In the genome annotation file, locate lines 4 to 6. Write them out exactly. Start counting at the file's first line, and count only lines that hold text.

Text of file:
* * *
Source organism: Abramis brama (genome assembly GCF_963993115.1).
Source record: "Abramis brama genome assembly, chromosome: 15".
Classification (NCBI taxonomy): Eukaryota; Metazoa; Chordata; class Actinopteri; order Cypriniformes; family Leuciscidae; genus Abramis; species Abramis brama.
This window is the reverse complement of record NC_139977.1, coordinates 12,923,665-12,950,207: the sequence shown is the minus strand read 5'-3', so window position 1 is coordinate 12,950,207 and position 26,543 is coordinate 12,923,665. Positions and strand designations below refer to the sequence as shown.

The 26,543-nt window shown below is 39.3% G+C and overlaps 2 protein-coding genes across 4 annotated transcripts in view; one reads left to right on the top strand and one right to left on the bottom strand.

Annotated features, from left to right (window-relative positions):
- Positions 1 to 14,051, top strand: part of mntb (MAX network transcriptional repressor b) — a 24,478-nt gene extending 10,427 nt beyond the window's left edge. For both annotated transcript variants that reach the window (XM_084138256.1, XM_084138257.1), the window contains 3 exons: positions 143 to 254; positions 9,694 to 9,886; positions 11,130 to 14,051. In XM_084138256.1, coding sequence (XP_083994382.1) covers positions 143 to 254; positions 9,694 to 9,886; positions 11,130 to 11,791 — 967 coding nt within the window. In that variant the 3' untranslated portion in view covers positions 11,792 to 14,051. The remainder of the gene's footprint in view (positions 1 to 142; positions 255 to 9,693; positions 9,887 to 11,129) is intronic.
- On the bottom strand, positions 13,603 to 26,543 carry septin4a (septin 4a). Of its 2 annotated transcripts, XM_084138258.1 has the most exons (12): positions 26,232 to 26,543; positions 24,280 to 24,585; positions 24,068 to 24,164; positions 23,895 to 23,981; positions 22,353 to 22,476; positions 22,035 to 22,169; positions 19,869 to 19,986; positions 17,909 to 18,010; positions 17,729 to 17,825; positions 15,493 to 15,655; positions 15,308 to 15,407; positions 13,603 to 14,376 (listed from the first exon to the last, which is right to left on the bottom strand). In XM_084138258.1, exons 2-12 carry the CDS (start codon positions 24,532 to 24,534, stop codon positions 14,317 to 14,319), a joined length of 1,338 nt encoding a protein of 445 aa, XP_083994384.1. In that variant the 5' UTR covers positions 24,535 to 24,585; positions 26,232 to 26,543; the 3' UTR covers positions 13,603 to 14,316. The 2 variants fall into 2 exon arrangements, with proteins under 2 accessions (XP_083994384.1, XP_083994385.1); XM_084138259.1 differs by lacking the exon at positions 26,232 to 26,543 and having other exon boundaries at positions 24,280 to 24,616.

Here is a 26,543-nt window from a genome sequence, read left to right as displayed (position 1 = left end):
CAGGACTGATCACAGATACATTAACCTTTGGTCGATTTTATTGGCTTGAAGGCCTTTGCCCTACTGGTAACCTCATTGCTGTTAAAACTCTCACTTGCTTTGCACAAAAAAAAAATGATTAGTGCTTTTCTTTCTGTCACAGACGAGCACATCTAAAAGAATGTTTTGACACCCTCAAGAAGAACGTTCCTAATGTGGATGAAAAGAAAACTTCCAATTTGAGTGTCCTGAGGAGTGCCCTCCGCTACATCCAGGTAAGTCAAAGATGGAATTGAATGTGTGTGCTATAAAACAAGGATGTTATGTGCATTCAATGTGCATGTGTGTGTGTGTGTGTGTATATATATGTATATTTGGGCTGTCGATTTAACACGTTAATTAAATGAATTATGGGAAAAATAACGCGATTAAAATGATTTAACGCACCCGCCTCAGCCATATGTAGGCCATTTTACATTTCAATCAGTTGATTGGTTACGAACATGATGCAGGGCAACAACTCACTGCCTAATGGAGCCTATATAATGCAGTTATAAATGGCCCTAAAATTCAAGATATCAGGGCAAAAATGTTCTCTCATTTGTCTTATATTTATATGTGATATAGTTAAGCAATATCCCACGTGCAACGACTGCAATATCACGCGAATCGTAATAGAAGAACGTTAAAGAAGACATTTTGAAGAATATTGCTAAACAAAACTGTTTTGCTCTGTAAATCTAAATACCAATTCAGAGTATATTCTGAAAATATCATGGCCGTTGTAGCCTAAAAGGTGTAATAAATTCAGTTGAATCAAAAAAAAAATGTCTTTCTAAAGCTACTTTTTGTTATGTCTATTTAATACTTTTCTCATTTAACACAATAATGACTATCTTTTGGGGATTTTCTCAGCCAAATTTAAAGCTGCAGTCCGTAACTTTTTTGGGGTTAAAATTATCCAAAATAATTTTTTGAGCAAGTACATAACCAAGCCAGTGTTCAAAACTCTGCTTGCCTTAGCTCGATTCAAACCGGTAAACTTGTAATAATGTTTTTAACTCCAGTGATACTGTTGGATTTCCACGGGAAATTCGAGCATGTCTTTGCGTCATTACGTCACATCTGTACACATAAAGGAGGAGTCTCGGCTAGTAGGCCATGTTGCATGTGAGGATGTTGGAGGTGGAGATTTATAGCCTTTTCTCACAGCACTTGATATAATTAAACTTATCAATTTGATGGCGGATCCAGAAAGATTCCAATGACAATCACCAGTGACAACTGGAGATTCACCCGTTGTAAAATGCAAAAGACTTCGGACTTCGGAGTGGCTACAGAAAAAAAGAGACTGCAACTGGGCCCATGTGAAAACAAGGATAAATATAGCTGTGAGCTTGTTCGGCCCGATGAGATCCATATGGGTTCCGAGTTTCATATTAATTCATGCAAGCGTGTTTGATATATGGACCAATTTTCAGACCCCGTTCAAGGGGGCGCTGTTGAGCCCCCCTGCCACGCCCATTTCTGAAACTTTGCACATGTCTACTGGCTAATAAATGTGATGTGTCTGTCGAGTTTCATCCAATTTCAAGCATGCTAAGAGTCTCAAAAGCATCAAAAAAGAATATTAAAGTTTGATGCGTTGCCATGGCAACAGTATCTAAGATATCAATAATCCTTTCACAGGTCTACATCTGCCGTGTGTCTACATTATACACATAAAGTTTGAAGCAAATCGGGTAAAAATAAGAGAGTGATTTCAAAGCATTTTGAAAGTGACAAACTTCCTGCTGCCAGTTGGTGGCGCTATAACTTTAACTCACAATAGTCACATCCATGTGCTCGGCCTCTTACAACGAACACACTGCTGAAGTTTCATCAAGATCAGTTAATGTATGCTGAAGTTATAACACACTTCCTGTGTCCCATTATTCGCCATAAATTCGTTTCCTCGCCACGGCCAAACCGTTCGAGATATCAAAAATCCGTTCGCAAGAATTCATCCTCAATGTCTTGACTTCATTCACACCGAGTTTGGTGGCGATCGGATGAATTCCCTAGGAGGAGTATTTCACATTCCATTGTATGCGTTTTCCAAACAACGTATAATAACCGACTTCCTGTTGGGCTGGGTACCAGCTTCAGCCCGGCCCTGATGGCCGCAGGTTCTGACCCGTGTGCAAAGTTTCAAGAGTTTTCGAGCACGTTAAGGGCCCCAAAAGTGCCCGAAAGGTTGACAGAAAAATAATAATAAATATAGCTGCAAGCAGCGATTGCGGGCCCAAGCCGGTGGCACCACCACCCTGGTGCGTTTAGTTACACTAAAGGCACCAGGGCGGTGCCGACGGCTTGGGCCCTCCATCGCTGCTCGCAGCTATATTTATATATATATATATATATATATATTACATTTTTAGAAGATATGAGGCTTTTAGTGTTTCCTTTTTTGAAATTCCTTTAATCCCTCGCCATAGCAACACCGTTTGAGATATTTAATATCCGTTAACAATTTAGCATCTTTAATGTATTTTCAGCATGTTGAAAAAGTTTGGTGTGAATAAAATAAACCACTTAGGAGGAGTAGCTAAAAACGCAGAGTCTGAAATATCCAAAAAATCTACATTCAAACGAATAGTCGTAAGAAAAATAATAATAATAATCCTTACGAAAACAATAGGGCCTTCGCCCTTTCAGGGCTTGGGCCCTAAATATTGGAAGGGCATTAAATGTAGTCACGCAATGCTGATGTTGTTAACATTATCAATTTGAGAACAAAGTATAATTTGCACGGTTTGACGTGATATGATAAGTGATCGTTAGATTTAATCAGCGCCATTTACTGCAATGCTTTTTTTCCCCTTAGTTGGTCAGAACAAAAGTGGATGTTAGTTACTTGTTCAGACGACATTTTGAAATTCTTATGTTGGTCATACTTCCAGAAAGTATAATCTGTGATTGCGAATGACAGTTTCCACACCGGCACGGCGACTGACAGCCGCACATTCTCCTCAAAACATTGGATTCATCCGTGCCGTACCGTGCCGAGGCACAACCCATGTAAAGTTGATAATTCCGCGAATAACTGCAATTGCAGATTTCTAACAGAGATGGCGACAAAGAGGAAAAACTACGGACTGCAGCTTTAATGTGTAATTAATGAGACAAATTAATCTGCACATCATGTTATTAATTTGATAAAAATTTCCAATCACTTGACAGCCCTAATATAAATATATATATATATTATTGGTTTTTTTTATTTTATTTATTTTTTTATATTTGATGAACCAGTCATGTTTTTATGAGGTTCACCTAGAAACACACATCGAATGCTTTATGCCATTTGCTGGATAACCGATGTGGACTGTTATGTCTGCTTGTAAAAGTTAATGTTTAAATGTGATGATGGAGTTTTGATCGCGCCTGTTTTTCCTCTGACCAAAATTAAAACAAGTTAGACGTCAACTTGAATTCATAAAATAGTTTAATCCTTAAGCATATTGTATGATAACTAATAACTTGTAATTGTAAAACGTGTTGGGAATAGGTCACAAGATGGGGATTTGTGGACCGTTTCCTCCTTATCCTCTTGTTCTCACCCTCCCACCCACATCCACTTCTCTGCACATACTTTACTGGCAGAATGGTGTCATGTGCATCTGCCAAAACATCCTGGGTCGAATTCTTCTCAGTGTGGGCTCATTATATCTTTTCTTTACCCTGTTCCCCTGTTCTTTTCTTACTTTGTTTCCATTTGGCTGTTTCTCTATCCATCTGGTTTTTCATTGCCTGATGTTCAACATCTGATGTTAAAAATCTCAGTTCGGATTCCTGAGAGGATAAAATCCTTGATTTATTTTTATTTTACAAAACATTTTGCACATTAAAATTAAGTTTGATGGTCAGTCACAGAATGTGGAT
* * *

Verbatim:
This window is the reverse complement of record NC_139977.1, coordinates 12,923,665-12,950,207: the sequence shown is the minus strand read 5'-3', so window position 1 is coordinate 12,950,207 and position 26,543 is coordinate 12,923,665. Positions and strand designations below refer to the sequence as shown.

The 26,543-nt window shown below is 39.3% G+C and overlaps 2 protein-coding genes across 4 annotated transcripts in view; one reads left to right on the top strand and one right to left on the bottom strand.

Annotated features, from left to right (window-relative positions):